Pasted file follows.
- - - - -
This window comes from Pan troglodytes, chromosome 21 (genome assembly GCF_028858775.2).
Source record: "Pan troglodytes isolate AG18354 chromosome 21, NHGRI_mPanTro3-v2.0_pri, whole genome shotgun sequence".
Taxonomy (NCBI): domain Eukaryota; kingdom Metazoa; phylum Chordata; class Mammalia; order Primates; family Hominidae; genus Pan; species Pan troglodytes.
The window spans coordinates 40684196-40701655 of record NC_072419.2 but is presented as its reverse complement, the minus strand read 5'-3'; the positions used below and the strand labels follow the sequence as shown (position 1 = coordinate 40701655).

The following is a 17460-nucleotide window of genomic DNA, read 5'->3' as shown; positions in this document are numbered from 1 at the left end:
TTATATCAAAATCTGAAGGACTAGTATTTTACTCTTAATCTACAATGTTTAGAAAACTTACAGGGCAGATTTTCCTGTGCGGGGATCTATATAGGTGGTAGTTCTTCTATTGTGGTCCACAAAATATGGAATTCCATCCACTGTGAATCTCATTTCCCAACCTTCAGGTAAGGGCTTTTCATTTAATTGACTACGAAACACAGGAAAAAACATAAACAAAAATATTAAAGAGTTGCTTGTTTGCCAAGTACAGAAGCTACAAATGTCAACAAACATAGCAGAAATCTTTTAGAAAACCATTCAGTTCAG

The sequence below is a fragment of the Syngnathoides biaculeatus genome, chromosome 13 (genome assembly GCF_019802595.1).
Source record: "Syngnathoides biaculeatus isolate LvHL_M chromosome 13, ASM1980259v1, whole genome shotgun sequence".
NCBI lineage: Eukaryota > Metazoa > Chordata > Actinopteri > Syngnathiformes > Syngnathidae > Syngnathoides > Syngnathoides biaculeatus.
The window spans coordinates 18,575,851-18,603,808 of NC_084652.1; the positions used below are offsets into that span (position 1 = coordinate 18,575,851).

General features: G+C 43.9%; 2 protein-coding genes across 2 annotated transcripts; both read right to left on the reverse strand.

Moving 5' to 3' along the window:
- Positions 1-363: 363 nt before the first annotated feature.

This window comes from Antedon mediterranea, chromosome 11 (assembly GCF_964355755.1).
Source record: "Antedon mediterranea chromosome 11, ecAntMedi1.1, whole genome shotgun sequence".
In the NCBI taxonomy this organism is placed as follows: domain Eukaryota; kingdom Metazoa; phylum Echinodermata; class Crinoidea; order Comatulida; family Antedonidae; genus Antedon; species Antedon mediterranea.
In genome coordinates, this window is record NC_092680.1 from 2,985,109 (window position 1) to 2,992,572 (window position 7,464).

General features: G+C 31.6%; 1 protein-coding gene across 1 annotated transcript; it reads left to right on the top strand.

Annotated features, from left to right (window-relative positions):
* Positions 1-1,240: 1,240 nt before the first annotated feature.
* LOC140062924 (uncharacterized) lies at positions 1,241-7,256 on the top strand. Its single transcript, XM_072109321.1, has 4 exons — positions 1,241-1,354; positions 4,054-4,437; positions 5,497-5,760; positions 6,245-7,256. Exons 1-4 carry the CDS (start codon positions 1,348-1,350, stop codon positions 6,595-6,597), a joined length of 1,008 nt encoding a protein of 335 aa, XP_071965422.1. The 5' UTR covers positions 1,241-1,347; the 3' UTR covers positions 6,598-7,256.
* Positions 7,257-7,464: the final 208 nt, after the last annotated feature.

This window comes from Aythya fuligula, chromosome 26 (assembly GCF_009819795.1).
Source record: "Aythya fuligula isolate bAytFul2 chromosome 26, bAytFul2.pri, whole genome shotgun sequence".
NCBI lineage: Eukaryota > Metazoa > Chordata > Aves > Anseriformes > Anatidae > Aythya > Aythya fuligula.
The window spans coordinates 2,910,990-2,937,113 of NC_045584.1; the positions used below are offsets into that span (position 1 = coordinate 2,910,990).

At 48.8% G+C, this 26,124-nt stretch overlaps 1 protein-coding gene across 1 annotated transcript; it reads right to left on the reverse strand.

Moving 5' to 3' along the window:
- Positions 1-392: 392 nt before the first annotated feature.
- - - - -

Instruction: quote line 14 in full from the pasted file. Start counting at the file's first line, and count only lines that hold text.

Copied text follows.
This window comes from Antedon mediterranea, chromosome 11 (assembly GCF_964355755.1).